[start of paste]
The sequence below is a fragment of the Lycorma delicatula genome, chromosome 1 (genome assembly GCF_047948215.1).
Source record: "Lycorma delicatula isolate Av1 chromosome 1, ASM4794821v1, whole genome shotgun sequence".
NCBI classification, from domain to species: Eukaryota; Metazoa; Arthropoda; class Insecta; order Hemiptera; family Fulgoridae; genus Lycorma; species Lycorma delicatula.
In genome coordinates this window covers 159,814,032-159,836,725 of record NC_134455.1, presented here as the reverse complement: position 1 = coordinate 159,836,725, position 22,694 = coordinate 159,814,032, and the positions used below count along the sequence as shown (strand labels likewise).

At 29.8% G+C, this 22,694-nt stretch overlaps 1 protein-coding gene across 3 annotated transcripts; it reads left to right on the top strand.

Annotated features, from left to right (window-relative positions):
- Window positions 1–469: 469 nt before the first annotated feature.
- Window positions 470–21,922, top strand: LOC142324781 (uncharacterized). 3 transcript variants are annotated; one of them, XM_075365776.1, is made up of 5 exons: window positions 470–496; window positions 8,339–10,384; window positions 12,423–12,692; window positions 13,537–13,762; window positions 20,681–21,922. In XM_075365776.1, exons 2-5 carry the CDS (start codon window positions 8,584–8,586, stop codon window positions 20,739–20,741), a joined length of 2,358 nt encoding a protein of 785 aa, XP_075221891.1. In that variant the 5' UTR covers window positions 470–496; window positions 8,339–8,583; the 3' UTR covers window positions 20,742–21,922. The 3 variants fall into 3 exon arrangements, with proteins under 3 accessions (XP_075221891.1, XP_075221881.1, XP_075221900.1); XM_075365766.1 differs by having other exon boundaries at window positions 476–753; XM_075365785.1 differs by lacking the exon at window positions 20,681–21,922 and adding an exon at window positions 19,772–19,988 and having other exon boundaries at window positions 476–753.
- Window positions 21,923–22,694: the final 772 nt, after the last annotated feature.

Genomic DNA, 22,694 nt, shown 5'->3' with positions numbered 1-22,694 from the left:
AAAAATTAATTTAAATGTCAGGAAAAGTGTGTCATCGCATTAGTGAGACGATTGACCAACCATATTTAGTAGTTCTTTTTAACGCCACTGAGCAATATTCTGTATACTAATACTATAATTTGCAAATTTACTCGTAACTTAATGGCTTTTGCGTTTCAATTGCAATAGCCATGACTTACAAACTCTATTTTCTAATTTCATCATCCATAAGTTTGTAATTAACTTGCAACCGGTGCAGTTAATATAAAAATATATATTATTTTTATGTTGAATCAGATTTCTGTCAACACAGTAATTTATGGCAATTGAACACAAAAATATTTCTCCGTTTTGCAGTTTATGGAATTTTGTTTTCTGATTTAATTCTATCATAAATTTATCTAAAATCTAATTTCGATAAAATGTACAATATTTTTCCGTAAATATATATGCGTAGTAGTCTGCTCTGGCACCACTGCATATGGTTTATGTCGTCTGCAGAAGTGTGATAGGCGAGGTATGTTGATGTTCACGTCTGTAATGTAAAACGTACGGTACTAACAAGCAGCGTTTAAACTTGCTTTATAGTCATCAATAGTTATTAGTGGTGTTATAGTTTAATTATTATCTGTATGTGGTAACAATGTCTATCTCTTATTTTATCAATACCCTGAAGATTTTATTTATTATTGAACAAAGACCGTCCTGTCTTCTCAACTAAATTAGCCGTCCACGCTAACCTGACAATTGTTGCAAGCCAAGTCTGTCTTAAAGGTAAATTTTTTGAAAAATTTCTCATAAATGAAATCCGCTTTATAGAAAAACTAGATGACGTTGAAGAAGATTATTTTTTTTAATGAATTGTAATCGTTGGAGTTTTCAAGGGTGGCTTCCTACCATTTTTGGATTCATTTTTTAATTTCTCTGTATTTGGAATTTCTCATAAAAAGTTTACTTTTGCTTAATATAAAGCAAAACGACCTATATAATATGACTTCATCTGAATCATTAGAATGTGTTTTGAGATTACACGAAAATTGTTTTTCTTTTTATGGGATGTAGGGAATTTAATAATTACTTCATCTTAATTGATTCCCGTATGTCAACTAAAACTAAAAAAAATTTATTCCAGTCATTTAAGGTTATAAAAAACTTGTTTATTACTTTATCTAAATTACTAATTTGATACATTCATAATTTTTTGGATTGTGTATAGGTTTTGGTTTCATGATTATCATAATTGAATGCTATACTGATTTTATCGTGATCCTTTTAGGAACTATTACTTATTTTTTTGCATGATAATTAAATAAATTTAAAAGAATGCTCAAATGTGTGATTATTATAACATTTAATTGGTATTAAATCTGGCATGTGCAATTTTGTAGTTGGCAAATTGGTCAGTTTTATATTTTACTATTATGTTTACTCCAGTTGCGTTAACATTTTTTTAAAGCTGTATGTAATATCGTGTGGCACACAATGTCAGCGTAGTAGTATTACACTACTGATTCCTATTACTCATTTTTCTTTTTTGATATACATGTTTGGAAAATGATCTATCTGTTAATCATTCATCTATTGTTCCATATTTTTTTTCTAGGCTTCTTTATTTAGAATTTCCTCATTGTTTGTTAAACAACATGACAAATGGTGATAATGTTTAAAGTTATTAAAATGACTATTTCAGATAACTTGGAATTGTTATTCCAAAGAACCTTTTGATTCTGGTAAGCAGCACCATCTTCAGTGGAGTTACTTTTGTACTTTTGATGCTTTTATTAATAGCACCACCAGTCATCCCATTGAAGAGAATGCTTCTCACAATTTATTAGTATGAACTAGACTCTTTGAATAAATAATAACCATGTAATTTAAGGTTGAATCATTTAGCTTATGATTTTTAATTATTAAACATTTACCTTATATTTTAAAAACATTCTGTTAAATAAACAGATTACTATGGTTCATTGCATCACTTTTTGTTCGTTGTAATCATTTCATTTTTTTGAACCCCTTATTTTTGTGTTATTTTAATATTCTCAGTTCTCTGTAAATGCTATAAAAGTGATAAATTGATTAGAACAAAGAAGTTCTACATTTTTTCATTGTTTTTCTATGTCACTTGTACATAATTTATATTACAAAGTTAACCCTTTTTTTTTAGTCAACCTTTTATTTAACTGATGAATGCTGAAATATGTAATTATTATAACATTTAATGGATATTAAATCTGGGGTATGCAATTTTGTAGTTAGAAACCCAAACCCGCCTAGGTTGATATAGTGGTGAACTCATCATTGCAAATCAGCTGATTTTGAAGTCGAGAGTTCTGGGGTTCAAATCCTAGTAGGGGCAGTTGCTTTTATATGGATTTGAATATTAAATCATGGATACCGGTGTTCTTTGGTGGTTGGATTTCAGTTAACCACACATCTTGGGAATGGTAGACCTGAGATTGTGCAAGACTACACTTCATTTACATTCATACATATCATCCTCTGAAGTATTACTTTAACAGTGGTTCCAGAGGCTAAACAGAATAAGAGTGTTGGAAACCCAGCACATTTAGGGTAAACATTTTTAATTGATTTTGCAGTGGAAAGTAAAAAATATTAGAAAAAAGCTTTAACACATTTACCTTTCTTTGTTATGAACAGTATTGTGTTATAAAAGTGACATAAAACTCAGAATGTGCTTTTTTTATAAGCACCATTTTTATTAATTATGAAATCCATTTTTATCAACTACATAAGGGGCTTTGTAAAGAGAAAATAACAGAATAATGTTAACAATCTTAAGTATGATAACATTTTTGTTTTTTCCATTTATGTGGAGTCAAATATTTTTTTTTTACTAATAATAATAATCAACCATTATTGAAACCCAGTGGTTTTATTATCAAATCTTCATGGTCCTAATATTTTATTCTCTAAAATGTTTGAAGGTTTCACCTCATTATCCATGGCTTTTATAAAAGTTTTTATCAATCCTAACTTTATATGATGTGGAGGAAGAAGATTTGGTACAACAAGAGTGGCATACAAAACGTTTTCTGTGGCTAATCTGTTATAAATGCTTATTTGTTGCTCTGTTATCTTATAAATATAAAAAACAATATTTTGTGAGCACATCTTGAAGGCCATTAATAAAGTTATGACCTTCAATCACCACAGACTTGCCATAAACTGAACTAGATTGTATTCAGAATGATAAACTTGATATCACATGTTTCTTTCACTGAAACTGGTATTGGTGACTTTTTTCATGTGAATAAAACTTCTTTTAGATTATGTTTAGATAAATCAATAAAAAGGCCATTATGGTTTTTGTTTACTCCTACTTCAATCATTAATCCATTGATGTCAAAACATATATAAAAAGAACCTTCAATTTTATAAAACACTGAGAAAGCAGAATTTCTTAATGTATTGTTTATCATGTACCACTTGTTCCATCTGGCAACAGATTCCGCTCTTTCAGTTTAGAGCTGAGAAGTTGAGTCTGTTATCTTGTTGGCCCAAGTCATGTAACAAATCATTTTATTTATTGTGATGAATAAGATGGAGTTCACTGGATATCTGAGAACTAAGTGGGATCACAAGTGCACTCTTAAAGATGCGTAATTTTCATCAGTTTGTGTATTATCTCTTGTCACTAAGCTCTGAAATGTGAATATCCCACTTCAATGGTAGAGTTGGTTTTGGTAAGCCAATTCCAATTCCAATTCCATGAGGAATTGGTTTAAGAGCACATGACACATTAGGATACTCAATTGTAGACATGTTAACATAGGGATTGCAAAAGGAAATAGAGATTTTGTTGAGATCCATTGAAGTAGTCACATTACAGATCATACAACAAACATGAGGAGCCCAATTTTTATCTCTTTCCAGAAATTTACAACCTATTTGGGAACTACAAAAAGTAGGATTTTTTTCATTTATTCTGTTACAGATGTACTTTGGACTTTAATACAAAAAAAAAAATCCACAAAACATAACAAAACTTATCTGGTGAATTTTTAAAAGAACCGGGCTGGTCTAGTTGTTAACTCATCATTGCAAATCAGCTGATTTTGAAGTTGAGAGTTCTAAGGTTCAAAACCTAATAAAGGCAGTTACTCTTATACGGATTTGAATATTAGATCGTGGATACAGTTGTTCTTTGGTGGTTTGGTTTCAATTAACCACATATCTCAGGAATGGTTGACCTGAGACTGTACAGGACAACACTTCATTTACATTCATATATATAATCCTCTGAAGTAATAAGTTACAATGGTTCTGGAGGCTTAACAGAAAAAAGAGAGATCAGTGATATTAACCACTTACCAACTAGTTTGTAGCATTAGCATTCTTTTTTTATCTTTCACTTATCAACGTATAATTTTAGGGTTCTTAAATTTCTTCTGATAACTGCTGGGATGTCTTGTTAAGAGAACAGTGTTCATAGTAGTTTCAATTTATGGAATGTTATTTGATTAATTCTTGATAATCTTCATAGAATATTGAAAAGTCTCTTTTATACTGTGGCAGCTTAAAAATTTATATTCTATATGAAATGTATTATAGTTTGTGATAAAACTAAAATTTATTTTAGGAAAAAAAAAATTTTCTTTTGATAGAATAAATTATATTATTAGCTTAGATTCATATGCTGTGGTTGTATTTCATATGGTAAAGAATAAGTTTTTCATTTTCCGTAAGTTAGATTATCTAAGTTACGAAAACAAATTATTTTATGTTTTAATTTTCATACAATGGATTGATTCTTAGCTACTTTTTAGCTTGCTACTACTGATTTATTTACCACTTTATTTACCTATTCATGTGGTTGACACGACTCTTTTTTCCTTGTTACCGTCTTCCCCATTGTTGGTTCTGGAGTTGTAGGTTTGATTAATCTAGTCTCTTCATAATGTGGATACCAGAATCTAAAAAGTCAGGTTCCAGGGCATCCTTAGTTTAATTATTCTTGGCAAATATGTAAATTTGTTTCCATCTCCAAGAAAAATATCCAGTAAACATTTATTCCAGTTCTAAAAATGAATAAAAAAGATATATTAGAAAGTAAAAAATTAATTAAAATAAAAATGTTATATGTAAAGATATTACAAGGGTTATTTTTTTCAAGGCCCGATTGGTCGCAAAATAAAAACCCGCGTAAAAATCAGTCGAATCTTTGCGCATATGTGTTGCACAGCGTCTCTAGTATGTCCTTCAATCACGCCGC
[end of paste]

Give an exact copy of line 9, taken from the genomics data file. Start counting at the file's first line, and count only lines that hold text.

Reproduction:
- Window positions 21,923–22,694: the final 772 nt, after the last annotated feature.